Bioethics, brain death, end of life, Futility, hospice, law, legislation, Medical Futility, medical technology, medicine, neurology, politics, public health, public policy, Texas, Texas Advance Directive Act

There’s still no “Texas Futile Care Act”

While Wesley Smith and I agree on 99.9999% of ethics issues, we disagree on the Texas Advance Directive law. One portion of that law, 166.046 covers cases where the doctor refuses to carry out the end of life decisions of a patient and/or his or her surrogate.

Mr. Smith is predicting the “repeal” of what he calls the Texas Futile Care Act.

For more on the law, here’s commentary from Houston

Please note, the word “futile” isn’t in the law. The same clause could be used where the doctor refused to end artificial hydration and nutrition, with simultaneous withholding of oral fluids and food.

A very sad case in Houston this week, ended after a judge intervened in what sounds like brain death, as there was no blood flow to the brain:
Beaumont Enterprise.

Hospitals don’t practice medicine. Lawyers and judges shouldn’t. But sometimes the law is needed when there are disagreements.

The doctor determines what he or she can do in good conscience. The committee agrees whether or not the doctor’s decision is medically appropriate.

However, the law recognizes the fact that doctors may disagree on the point of “medically appropriate” in a few cases. It’s rare to find such a disagreement, since doctors actually try not to fail (and we consider even the contemplation of the death of a patient as failure – see the “Cheerful Oncologist,” here ), and we know that the course of system, organ, tissue and cell breakdown follow a certain course.

Just as in this last, sad, case at Hermann Memorial, in the case of Andrea Clarke, another doctor stepped in and took over her care in the same hospital. A gallbladder procedure done on Mrs. Clark did not find the speculated stones or localized infection, and the poor woman died soon after of her disease by way of the overwhelming infection. Unfortunately, it appears that the signs of sepsis were mistaken as signs of improvement by the family at the time.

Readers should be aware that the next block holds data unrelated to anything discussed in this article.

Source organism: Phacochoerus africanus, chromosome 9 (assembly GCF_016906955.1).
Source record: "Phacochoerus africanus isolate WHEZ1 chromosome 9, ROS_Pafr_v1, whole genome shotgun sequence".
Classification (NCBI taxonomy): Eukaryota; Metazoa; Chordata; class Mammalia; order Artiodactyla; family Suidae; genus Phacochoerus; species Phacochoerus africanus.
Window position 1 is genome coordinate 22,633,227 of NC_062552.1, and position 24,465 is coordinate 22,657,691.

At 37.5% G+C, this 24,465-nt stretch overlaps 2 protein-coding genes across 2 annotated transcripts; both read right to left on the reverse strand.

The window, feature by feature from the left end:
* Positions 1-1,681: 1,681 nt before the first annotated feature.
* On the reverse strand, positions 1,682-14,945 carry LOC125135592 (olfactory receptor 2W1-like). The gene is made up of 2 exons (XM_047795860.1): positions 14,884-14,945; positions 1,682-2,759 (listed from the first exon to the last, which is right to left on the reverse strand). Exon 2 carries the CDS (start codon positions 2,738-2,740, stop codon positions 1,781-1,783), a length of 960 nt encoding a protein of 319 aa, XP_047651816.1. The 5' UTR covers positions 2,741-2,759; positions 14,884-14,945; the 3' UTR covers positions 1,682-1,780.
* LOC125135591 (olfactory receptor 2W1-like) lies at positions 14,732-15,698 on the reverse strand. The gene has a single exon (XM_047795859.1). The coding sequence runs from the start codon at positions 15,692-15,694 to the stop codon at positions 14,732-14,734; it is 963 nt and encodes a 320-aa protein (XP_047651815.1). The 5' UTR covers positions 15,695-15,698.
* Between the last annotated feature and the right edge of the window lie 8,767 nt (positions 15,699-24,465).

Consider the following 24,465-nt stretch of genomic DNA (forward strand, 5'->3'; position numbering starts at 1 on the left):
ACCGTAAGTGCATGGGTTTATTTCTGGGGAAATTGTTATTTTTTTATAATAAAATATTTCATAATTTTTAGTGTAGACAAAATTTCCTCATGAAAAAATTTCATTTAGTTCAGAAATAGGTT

“First, do no harm.” The physician must weigh the good against the harm. Our wish to “do something” must be tempered by non-maleficence, or the duty to do no harm. Eventually, the procedures we do only prolong dying while increasing the times we – or the nurses and techs, because of our orders – hurt and manipulate a patient.

Instead of being a conspiracy or even a “gentleman’s agreement,” it’s evidence that our experience and knowledge of the usual consequences are consistent. Doctors aren’t so easy to intimidate – if there were disagreement on the benefit to the patient, there’d be more than one doctor on this list.

Edited for formatting errors 4/27/13 – BBN

About bnuckols

Conservative Christian Family Doctor, promoting conservative news and views. (Hot Air under the right wing!)


One thought on “There’s still no “Texas Futile Care Act”

  1. >You are somewhat off-base about the Beaumont case. No objective testing had been performed prior to the futility review. The neurologist actually told the family there was no evidence of brain damage.The doctors and hospitals dispensed with good communication and compassion toward the family at the ethics meeting and afterward. The physician who stepped in at our request, actually thought, upon clinical assessment, that the patient was responsive. He noted that no blood flow study had been performed and he performed the test and objectively determined brain death.The court did not make a mistake in issuing the TRO. In fact, the court gave the family the opportunity to involve a physician who performed a simple, objective test that proved brain death. He treated the family humanely and fully explained his findings and even prayed with the family for wisdom and guidance.After this, the family decided to withdraw treatment with a clear conscience. They aren't stupid people–although the doctor and ethics committee treated them as such.Had they been bulldozed over by the hospital and doctor in the matter of withdrawal of treatment, they would have been burdened with guilt and despair forever. They never would have been able to make their own conclusion that brain death was present, and that the withdrawal of treatment was in accordance with their values and morals.

    Posted by Jerri Lynn Ward, J.D. | August 12, 2006, 7:03 pm

Leave a Reply

Fill in your details below or click an icon to log in: Logo

You are commenting using your account. Log Out /  Change )

Twitter picture

You are commenting using your Twitter account. Log Out /  Change )

Facebook photo

You are commenting using your Facebook account. Log Out /  Change )

Connecting to %s

If the post is missing: take the “www.” out of the url

@bnuckols Twitter




%d bloggers like this: